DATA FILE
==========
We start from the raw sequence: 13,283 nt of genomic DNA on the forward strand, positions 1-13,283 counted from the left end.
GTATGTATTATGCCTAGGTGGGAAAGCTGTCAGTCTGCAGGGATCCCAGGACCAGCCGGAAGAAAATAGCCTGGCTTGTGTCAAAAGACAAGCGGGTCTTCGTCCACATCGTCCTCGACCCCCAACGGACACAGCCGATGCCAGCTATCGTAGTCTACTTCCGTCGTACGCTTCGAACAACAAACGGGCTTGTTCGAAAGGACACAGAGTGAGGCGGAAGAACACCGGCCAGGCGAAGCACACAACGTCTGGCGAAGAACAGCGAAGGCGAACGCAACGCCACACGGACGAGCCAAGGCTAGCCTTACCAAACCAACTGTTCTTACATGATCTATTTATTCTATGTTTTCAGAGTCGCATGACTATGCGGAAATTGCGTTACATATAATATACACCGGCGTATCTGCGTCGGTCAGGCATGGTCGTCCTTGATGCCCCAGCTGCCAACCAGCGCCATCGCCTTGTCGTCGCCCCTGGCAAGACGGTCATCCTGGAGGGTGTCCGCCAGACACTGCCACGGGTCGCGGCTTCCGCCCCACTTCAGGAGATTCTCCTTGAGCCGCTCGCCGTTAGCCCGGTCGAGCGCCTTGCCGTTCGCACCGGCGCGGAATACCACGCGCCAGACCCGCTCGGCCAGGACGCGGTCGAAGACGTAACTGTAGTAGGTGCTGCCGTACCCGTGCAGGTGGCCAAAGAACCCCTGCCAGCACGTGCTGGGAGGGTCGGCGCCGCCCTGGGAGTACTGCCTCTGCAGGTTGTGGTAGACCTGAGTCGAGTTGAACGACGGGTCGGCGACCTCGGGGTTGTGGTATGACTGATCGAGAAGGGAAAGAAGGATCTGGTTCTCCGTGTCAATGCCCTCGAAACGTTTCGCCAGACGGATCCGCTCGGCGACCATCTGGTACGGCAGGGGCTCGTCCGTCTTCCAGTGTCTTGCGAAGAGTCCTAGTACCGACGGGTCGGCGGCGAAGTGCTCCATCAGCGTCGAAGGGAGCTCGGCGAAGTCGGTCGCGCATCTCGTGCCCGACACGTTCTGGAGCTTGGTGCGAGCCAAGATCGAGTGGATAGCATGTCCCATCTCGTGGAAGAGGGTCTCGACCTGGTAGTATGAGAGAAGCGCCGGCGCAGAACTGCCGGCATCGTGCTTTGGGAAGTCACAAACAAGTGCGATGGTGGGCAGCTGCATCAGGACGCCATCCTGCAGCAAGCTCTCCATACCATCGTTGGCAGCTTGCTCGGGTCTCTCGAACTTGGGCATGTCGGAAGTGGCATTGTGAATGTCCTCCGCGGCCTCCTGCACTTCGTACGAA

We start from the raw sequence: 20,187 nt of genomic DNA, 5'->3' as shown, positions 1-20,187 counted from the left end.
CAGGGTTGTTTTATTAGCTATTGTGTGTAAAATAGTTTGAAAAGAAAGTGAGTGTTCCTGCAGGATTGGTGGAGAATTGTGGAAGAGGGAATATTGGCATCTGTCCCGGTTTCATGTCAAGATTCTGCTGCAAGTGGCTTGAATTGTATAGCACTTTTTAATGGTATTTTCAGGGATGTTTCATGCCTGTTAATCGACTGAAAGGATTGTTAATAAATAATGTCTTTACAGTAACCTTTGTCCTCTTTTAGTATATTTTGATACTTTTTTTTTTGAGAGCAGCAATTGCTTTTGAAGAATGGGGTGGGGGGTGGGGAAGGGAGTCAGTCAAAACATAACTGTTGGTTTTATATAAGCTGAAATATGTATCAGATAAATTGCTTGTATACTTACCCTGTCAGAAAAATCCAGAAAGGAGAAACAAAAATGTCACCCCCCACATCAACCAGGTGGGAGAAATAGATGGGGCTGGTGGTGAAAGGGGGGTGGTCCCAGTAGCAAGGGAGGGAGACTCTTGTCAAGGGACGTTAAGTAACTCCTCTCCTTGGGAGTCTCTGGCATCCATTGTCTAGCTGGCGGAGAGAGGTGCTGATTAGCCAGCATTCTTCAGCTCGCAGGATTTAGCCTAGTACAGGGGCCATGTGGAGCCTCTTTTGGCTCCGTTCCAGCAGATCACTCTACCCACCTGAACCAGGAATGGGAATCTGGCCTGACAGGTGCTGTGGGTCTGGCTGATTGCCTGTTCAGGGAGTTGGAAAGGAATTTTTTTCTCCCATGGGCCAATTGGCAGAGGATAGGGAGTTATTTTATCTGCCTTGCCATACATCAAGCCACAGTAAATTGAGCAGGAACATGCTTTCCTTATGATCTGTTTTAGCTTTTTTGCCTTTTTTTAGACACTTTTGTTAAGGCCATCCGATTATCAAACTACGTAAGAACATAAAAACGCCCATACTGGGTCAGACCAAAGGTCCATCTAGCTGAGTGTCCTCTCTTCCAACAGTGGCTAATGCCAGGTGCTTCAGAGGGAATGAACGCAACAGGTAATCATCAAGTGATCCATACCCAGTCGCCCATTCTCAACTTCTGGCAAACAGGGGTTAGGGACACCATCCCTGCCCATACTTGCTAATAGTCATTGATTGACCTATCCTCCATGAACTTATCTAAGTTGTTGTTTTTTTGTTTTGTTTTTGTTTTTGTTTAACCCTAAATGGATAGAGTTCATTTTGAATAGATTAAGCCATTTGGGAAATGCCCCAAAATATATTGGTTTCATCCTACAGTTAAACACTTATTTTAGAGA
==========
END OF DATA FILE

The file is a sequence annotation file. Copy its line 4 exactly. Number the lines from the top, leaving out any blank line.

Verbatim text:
CAGGGTTGTTTTATTAGCTATTGTGTGTAAAATAGTTTGAAAAGAAAGTGAGTGTTCCTGCAGGATTGGTGGAGAATTGTGGAAGAGGGAATATTGGCATCTGTCCCGGTTTCATGTCAAGATTCTGCTGCAAGTGGCTTGAATTGTATAGCACTTTTTAATGGTATTTTCAGGGATGTTTCATGCCTGTTAATCGACTGAAAGGATTGTTAATAAATAATGTCTTTACAGTAACCTTTGTCCTCTTTTAGTATATTTTGATACTTTTTTTTTTGAGAGCAGCAATTGCTTTTGAAGAATGGGGTGGGGGGTGGGGAAGGGAGTCAGTCAAAACATAACTGTTGGTTTTATATAAGCTGAAATATGTATCAGATAAATTGCTTGTATACTTACCCTGTCAGAAAAATCCAGAAAGGAGAAACAAAAATGTCACCCCCCACATCAACCAGGTGGGAGAAATAGATGGGGCTGGTGGTGAAAGGGGGGTGGTCCCAGTAGCAAGGGAGGGAGACTCTTGTCAAGGGACGTTAAGTAACTCCTCTCCTTGGGAGTCTCTGGCATCCATTGTCTAGCTGGCGGAGAGAGGTGCTGATTAGCCAGCATTCTTCAGCTCGCAGGATTTAGCCTAGTACAGGGGCCATGTGGAGCCTCTTTTGGCTCCGTTCCAGCAGATCACTCTACCCACCTGAACCAGGAATGGGAATCTGGCCTGACAGGTGCTGTGGGTCTGGCTGATTGCCTGTTCAGGGAGTTGGAAAGGAATTTTTTTCTCCCATGGGCCAATTGGCAGAGGATAGGGAGTTATTTTATCTGCCTTGCCATACATCAAGCCACAGTAAATTGAGCAGGAACATGCTTTCCTTATGATCTGTTTTAGCTTTTTTGCCTTTTTTTAGACACTTTTGTTAAGGCCATCCGATTATCAAACTACGTAAGAACATAAAAACGCCCATACTGGGTCAGACCAAAGGTCCATCTAGCTGAGTGTCCTCTCTTCCAACAGTGGCTAATGCCAGGTGCTTCAGAGGGAATGAACGCAACAGGTAATCATCAAGTGATCCATACCCAGTCGCCCATTCTCAACTTCTGGCAAACAGGGGTTAGGGACACCATCCCTGCCCATACTTGCTAATAGTCATTGATTGACCTATCCTCCATGAACTTATCTAAGTTGTTGTTTTTTTGTTTTGTTTTTGTTTTTGTTTAACCCTAAATGGATAGAGTTCATTTTGAATAGATTAAGCCATTTGGGAAATGCCCCAAAATATATTGGTTTCATCCTACAGTTAAACACTTATTTTAGAGA